driven out & absorbed by Turkic migrating to the region in the 7th
century AD, bringing an end to the kingdom.

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Celt Expansion (By 400 BC): Celtic people
expand throughout Europe, becoming the most widespread ethnogroup on the
continent by 400 BC. By 250 BC, they are pushed to the northwest and
west by Germans, Slavs & Romans. They will become primary ancestors to
modern French, Spanish & Portuguese.


Celt expansion by 250 BC

Spread of Celtic Culture & Language to
British Isles (By 400 BC):
As the Celt people expanded throughout
Europe, their culture & language also spread to dominate the British
Isles by 400 BC. However, they contributed very little to the population
genetics, as the genetic composition of the inhabitants of the British
Isles remained primarily Basque & Northern Iberian.


Rome by 338 BCLatin War (338 BC):
Rome defeats other
cities in area, to control west-central Italy (marked by solid line).
Until this time, had just controlled city states directly surrounding
Rome.


Alexander the Great’s
Conquests (336 – 323 BC):
Alexander the Great, King of Macedon (Greek)
conquers nearly all of Greece, a substantial portion of Dacia & Illyria
to the north, & the Persian Empire (including Middle East & Egypt),
stretching to India in the east. Sparta is not conquered, as they are
avoided due to their superior military. Achieves something not done
before: unifying Greek city-states into a single kingdom. Rugged terrain
had served as deterrent in past, but Macedon’s fighting style (tight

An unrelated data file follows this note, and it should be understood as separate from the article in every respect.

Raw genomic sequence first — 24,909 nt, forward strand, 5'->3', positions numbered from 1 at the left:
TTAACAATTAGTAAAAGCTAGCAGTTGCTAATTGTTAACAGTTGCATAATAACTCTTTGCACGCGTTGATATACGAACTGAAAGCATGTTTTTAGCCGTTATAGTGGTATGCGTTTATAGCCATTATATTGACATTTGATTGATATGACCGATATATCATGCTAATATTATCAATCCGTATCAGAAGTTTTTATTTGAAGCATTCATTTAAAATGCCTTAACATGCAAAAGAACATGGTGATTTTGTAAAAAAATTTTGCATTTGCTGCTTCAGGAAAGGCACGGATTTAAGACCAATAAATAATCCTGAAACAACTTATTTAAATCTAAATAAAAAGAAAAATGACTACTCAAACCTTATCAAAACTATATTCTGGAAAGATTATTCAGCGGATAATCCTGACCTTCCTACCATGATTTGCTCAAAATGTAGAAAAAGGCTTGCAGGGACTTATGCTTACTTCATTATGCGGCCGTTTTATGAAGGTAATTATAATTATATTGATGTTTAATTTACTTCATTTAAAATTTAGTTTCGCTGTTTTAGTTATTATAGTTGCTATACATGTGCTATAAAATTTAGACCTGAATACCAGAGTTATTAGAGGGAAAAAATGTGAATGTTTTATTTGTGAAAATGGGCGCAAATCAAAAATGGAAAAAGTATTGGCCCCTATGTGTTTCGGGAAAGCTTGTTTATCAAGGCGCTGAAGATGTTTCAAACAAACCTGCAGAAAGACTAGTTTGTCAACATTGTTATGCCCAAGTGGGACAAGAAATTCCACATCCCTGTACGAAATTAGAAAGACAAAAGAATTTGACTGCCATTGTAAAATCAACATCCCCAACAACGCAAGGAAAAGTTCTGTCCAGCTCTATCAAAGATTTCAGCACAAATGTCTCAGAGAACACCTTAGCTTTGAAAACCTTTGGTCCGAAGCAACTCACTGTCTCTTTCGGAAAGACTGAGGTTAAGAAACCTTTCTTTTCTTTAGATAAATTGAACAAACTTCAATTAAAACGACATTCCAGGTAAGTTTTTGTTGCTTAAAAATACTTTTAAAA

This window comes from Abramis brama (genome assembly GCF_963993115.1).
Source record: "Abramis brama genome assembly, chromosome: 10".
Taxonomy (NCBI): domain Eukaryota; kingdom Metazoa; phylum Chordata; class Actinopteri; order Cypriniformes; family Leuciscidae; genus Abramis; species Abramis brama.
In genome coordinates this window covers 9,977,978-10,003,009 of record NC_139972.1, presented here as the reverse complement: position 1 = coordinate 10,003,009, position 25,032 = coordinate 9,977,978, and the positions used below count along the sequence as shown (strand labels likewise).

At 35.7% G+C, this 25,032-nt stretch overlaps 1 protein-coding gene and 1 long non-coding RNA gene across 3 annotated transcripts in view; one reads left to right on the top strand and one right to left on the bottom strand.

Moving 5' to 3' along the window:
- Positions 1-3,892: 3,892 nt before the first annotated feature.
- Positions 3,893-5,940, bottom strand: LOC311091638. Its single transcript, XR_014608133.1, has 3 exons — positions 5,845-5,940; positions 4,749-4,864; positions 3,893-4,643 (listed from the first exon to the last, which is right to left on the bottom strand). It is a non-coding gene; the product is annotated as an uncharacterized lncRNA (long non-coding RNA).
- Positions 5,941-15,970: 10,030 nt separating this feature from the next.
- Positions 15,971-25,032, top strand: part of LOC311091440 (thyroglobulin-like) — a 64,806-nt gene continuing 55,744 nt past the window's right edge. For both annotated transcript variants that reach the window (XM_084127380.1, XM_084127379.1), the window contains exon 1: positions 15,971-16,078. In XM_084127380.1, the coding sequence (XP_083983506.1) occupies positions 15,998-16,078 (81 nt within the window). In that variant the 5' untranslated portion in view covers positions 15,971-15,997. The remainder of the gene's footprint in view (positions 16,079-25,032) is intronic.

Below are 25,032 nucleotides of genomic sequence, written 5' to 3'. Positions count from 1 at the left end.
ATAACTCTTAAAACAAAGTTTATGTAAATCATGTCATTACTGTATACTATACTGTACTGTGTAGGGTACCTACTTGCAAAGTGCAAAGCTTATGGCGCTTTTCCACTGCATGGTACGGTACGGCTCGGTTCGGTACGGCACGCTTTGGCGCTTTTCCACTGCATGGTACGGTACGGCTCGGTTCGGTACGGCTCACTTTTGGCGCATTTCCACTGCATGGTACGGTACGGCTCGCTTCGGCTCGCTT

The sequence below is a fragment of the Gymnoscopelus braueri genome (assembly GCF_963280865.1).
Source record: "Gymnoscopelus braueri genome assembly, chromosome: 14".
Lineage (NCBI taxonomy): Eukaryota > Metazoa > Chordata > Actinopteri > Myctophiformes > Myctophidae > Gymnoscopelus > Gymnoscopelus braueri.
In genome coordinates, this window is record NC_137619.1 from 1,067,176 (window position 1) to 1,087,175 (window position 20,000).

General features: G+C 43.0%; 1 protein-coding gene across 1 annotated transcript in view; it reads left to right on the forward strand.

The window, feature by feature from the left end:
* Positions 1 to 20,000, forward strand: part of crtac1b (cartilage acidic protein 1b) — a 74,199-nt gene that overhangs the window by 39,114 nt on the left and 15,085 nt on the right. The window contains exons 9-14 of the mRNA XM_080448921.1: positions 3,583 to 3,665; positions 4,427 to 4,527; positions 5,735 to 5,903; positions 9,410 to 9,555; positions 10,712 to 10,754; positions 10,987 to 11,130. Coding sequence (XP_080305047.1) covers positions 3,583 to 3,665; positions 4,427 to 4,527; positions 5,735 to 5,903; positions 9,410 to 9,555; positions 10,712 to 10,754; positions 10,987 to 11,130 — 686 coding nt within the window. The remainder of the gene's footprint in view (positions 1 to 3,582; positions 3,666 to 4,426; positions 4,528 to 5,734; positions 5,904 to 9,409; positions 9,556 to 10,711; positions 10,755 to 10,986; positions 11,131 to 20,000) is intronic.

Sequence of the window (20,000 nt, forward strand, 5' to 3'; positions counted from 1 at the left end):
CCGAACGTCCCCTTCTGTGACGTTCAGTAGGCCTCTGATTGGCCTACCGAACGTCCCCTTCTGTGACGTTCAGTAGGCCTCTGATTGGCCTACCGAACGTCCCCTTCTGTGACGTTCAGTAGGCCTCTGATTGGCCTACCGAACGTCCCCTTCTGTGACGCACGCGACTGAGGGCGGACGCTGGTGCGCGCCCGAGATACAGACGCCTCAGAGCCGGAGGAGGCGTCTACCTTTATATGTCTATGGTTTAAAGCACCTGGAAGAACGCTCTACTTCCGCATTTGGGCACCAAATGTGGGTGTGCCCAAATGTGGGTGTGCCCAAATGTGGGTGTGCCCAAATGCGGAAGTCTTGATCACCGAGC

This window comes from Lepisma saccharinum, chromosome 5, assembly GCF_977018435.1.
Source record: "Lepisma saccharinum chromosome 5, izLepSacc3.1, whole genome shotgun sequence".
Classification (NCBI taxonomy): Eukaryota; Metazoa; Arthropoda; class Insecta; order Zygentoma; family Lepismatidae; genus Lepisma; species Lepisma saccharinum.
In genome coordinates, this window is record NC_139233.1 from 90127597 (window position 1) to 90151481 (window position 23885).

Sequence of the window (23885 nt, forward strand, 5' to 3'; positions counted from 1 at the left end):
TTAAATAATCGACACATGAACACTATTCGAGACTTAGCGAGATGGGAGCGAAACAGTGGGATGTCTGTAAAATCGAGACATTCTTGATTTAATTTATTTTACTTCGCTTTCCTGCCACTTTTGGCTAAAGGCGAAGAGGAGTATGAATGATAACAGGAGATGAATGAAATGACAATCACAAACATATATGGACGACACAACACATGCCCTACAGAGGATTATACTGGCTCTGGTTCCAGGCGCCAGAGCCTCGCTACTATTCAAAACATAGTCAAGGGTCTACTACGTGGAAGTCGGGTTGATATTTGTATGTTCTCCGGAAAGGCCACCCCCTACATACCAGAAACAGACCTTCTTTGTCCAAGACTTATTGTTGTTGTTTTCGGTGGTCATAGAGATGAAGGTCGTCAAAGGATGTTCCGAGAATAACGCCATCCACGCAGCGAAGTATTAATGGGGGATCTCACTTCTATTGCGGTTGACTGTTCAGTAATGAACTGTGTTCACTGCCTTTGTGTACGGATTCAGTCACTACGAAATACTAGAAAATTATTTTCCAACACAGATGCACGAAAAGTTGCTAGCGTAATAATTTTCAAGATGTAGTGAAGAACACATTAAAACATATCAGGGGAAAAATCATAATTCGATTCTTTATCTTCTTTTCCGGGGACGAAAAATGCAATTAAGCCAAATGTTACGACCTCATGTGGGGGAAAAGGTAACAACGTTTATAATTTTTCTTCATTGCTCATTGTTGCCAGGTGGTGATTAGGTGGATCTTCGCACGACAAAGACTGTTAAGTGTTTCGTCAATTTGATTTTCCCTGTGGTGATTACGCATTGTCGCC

formations with superior shields and spears) perfectly suited for narrow
mountain passes.

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Alexander the Great conquests


Short-Lived
Greek-Macedon Empire (323 BC):
Upon the death of Alexander, the
Greek Seleucid Dynasty
Macedon
(Greek) Empire is divided amongst his generals: Antipater (Greek
territories), Seleucid (Middle East, Mesopotamia, Central Asia) &
Ptolemy (Egypt).

Seleucid Dynasty
(312 BC):
Upon the dissolution of Alexander the Great’s Empire in 323
BC. various players fought for control as successor. Alexander’s General
Seleucus consolidated most of the Asian portion under his rule,
beginning the Seleucid Dynasty, a Greek ruling class over Near East
Asian peoples.

(Timeline Continued Below)

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Greek Ptolemic DynastyPtolemaic Dynasty
(305 BC):
Upon the dissolution of Alexander the Great’s Empire in 323
BC. various players fought for control as successor. Alexander’s General
Ptolemy consolidated most of the Egyptian portion under his rule,
beginning the Ptolemaic Dynasty, a Greek ruling class over Egyptian
peoples.

Samnite Wars
(290 BC):

Rome gains control of nearly all of the Italian peninsula. Paves way for
Rome to become dominant Mediterranean Sea power in following years.

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Note:
Balts.
Baltic peoples cover large portion
of Eastern Europe. They are distinguished by a
Balt tribe distribution
distinct culture &
language, the predecessor to modern Balt culture & languages. During
this time period, they remained a cohesive yet tribal society. Due to
their remote location & lack of a written language, very little is known
about Ancient Balts.


Note:
Finnic
Peoples.
Finnic peoples are primary inhabitants of NE Europe, including
modern Finland, Estonia & NW Russia (most populated region of modern
Russia). Finnic are the ancestors of modern Finnish & Estonians.


Distribution of Northern Germanic peoplesNote: North Germanic Peoples (Scandinavians).

Germanic peoples that remain in the north become Scandinavians (also
recognized as North Germanic), forefathers to modern Norse (Norway),
Swedish (Sweden) and Danish (Denmark). Those that migrate to the
European mainland become known as Germanic peoples, forefathers to the
modern Germans, and partial ancestors of modern French.

Next:
Roman Dominance (290 BC – 235 AD)

Previous:
Ancient Europe (Before 900 BC)